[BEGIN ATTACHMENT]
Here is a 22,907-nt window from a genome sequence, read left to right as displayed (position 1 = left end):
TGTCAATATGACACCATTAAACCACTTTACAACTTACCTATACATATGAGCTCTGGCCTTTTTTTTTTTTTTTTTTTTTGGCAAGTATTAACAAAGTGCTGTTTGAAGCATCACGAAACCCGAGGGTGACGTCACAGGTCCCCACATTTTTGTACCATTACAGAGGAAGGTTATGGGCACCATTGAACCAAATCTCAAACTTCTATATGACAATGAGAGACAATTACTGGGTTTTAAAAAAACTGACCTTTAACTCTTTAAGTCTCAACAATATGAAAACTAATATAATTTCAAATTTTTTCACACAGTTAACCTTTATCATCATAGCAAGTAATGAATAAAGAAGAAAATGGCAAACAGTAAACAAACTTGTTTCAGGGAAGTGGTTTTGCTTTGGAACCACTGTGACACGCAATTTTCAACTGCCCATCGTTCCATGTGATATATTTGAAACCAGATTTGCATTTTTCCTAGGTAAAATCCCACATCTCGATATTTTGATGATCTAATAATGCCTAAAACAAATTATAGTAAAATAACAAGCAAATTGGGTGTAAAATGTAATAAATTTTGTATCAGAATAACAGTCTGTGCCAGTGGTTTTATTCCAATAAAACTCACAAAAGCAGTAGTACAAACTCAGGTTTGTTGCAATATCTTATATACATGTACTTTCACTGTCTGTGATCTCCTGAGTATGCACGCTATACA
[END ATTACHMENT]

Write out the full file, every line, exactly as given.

Here is a 22,907-nt window from a genome sequence, read left to right as displayed (position 1 = left end):
TGTCAATATGACACCATTAAACCACTTTACAACTTACCTATACATATGAGCTCTGGCCTTTTTTTTTTTTTTTTTTTTTGGCAAGTATTAACAAAGTGCTGTTTGAAGCATCACGAAACCCGAGGGTGACGTCACAGGTCCCCACATTTTTGTACCATTACAGAGGAAGGTTATGGGCACCATTGAACCAAATCTCAAACTTCTATATGACAATGAGAGACAATTACTGGGTTTTAAAAAAACTGACCTTTAACTCTTTAAGTCTCAACAATATGAAAACTAATATAATTTCAAATTTTTTCACACAGTTAACCTTTATCATCATAGCAAGTAATGAATAAAGAAGAAAATGGCAAACAGTAAACAAACTTGTTTCAGGGAAGTGGTTTTGCTTTGGAACCACTGTGACACGCAATTTTCAACTGCCCATCGTTCCATGTGATATATTTGAAACCAGATTTGCATTTTTCCTAGGTAAAATCCCACATCTCGATATTTTGATGATCTAATAATGCCTAAAACAAATTATAGTAAAATAACAAGCAAATTGGGTGTAAAATGTAATAAATTTTGTATCAGAATAACAGTCTGTGCCAGTGGTTTTATTCCAATAAAACTCACAAAAGCAGTAGTACAAACTCAGGTTTGTTGCAATATCTTATATACATGTACTTTCACTGTCTGTGATCTCCTGAGTATGCACGCTATACA